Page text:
Thursday, June 15, 2017

Parsha Shelach: The Spiritual Fringe Benefits of Wearing Tzitzit Are in the Details

"Clothes mean nothing until someone lives in them." Marc Jacobs might be a gay, non-observant Jewish fashion designer, but he has a point, and not just about clothing in general. When we wear clothing, we make a statement of ourselves. Clothing becomes an external manifestation of our personality. It also has the potential to express not just who we are, but what we stand for. It is a phenomenon that we see in this week's Torah portion:

"Speak to the children of Israel and you shall tell them to make for themselves fringes on the corners of their garments, throughout their generations, and they shall make a thread of sky blue on the fringe of each corner. These shall be fringes for you, and when you look at them, you will remember all of G-d's commands to perform them. And you shall not wander after your hearts and after your eyes which you are going astray. You shall remember all my commandments and be holy to your G-d. I am the L-rd your G-d who took you out of the land of Egypt to be your G-d. I am the L-rd, your G-d." -Numbers 15:38-41

This lengthy passage, which also happens to be the third paragraph of the Shema, describes the mitzvah of wearing fringes, or tzitzit (ציצית), on one's garment. If clothes mean nothing until someone lives in them, then what does wearing tzitzit mean when a Jew wears them?

The biblical verse itself already gives an answer: to remember the commandments. I'm not here to diminish that response because a) it is straight from the Torah, and b) it is correct. However, rabbinic commentary provides further insight. Menachot 43b went as far as saying that performing the mitzvah of tzitzit is as if one performed all the mitzvahs. Why? Because seeing leads to remembering, and remembering is supposed to ultimately lead to doing.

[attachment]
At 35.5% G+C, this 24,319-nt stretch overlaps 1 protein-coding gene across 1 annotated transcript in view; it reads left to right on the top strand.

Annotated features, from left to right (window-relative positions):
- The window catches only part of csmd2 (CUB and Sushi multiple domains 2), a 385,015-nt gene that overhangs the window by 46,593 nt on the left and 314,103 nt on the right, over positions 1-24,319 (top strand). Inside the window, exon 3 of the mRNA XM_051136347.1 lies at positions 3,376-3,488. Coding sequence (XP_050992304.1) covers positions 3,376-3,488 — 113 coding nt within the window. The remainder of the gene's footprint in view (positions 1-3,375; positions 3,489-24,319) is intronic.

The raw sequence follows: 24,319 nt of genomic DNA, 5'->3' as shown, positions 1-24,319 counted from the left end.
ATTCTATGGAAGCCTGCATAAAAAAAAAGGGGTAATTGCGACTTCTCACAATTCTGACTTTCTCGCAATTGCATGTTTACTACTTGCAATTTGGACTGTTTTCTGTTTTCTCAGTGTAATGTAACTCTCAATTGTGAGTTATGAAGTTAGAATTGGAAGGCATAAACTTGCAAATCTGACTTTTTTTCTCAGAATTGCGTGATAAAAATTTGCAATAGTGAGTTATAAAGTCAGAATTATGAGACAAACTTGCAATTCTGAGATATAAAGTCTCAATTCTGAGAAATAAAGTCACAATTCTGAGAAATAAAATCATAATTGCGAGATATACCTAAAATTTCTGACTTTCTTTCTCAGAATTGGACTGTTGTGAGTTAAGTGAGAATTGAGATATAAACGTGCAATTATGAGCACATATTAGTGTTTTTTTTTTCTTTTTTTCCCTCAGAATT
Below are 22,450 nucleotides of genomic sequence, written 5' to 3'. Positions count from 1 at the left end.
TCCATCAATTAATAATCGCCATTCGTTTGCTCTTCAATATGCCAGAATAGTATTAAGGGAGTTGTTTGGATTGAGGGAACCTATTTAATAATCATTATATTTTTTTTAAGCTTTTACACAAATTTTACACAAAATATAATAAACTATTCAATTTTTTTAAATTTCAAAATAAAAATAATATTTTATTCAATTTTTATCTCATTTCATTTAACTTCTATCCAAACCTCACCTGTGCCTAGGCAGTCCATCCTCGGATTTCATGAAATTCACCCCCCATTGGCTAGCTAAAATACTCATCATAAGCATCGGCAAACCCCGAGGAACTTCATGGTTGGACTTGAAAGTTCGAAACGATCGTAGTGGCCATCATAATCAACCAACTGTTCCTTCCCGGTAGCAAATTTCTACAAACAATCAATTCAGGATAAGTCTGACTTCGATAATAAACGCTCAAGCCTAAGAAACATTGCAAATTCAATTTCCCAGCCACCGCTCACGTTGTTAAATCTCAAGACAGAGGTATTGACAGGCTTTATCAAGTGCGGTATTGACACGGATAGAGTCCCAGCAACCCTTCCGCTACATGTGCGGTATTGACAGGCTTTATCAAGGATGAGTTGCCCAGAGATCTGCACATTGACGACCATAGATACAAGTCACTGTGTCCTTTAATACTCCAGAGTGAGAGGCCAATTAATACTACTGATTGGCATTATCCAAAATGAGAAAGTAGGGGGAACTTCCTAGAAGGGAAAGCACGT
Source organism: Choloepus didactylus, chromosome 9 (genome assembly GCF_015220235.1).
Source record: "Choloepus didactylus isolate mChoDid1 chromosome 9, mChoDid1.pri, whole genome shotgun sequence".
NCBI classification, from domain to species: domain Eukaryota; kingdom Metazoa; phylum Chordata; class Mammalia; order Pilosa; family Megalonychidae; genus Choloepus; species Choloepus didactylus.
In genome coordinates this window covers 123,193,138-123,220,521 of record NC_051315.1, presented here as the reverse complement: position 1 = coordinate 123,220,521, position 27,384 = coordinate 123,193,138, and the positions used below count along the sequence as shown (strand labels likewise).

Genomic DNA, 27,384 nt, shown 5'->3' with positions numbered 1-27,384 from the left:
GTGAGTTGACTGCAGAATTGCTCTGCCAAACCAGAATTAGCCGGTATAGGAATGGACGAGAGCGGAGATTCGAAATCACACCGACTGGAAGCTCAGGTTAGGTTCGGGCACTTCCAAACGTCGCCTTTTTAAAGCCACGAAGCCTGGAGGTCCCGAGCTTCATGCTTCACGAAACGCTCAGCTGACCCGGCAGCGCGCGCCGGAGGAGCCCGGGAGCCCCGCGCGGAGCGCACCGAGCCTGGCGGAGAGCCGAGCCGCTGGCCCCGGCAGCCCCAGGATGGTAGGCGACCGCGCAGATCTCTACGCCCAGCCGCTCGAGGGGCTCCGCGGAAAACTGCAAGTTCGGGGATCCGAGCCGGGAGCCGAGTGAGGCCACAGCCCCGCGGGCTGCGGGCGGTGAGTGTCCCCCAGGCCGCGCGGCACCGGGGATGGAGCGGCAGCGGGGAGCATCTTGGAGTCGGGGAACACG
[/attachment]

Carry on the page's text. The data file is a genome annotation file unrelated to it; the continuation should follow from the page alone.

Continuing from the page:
This leads into the Talmudic passage in the next folio in Menachot 44a. A Jewish man was going to consort with a well-known, non-Jewish harlot for a hefty price. Before they engaged in sexual congress, the tzitzit slapped him in the face. The tzitzit were such a strong reminder that the man did not go through with it. More to the point, the harlot was so impressed that she herself ended up converting to Judaism. Even if the slap in the face was a metaphorical one, it still illustrates the power of how seeing invokes memory and subsequent action. The idea of memory would also explain why this passage is in the Shema and why the passage has a reminder to remember the Exodus at the end. As R. Baruch Epstein points out, it is not enough to remember: we also have to act. If the tzitzit do not prompt us to act, then they have not had the full effect.

The saying goes that the devil is in the details. Personally, I prefer to say that G-d is in the details, but it's the same general idea: details provide deeper insight. The particulars of the mitzvah of tzitzit also bring up a few follow-up questions that lead to that deeper insight:
  • Why are there 39 windings? To make the tzitzit, you have to wind the thread in order to create the tzitzit. In Ashkenazic tradition, the number of windings is 39 (see below). Why the breakdown of 7-8-11-13? Seven stands for the seven days of Creation. Eight stands for the number of transcendence that goes beyond nature. Eleven is for the Hebrew letters ו-ה under Jewish numerology (gematria), which also are the last two letters of G-d's name in the Tetragrammaton. Thirteen represents for the gematria of אחד, or the Hebrew word for "one," which represents G-d's Oneness (R. Aryeh Kaplan).